Icelandic & Danish terms
rmsamuel at OPTONLINE.NET
Tue Jul 10 09:56:58 UTC 2001
----- Original Message -----
From: "Duane Campbell" <dcamp911 at JUNO.COM>
To: <ADS-L at LISTSERV.UGA.EDU>
Sent: Monday, July 09, 2001 10:11 PM
Subject: Re: Icelandic & Danish terms
> On Mon, 9 Jul 2001 18:40:14 -0700 "A. Maberry"
> > Perhaps not in all areas of the Seattle area. Ketchup/Catsup on
> > hotdogs
> > strikes me as a little bizarre. Ketchup and mustard on a hamburger,
> > maybe,
> > but on a hotdog? New to me.
> In NE Pennsylvania ketchup on hot dogs is standard, preferably with
> pickle relish. Mustard is for flatlanders.
> Ketchup on scrambled eggs is also common. (I apologize if this rvelation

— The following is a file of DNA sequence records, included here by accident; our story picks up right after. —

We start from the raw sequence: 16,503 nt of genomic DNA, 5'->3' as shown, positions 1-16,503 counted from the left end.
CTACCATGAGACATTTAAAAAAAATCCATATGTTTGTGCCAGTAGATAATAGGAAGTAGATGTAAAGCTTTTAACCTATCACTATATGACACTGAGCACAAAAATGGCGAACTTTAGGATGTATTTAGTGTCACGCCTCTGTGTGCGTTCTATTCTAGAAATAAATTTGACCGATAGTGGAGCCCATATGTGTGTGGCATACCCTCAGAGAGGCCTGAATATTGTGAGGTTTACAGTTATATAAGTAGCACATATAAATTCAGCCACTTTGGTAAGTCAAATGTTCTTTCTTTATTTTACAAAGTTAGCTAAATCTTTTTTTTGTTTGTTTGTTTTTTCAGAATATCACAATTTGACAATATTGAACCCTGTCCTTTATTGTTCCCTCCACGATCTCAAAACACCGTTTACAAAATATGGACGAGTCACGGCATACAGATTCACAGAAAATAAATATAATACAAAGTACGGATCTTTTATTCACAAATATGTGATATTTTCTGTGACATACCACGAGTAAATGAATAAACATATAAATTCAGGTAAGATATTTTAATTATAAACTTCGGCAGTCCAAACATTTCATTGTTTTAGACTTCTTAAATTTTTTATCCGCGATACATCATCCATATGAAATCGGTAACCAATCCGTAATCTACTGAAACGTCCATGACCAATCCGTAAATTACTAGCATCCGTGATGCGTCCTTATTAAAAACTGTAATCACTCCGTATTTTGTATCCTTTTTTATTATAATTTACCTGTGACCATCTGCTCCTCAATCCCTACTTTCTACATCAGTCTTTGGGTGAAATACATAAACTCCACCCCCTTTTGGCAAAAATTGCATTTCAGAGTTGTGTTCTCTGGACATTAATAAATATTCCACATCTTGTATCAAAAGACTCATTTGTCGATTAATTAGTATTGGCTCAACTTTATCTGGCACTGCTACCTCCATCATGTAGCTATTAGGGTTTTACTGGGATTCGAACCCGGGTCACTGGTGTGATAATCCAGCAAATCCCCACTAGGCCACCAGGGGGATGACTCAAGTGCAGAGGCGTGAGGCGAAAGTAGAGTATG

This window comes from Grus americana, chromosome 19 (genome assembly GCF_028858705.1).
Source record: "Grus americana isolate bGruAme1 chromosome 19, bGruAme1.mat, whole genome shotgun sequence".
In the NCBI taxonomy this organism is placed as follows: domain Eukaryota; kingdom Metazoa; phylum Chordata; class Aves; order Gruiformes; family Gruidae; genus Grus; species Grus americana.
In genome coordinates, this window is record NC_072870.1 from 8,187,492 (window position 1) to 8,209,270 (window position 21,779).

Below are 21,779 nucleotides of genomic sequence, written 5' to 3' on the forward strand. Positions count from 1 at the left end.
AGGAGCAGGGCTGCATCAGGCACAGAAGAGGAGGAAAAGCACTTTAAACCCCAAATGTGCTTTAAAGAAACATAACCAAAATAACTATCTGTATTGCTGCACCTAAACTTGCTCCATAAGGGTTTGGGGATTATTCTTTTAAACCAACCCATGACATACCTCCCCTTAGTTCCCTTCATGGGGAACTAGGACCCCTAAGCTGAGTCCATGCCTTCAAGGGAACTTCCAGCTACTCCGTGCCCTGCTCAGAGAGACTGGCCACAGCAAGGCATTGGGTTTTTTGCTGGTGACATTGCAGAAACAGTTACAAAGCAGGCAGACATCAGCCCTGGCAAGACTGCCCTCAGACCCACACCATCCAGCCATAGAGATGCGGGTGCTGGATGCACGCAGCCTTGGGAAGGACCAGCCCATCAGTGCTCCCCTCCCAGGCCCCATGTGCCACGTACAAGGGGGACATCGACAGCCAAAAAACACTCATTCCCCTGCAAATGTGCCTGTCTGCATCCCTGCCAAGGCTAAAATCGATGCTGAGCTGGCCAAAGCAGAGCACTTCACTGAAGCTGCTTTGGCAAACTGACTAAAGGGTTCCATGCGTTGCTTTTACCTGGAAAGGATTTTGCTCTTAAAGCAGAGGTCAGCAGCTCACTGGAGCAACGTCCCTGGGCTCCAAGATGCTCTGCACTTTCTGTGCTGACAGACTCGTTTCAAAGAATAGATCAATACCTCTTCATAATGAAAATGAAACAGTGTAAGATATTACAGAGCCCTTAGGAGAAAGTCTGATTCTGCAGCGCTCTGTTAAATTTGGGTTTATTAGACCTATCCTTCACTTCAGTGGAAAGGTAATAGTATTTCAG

> reaches you when you are eating.)
> As Garrrison Keillor will tell you, ketchup is associated with
> traditional values and feeling good about yourself. It is the redneck
> And for Barry -- ketchup predates the common use of tomatoes as an
> edible. Goes back -- and I am talking off the top of my head here -- to a
> concoction of pickled oysters. I am sure someone can correct me.
The ancient Romans used a fish-based sauce as a condiment in Ketchup like
ways and amounts.
I may have read that in "Food in History" by Reay Tannahill.
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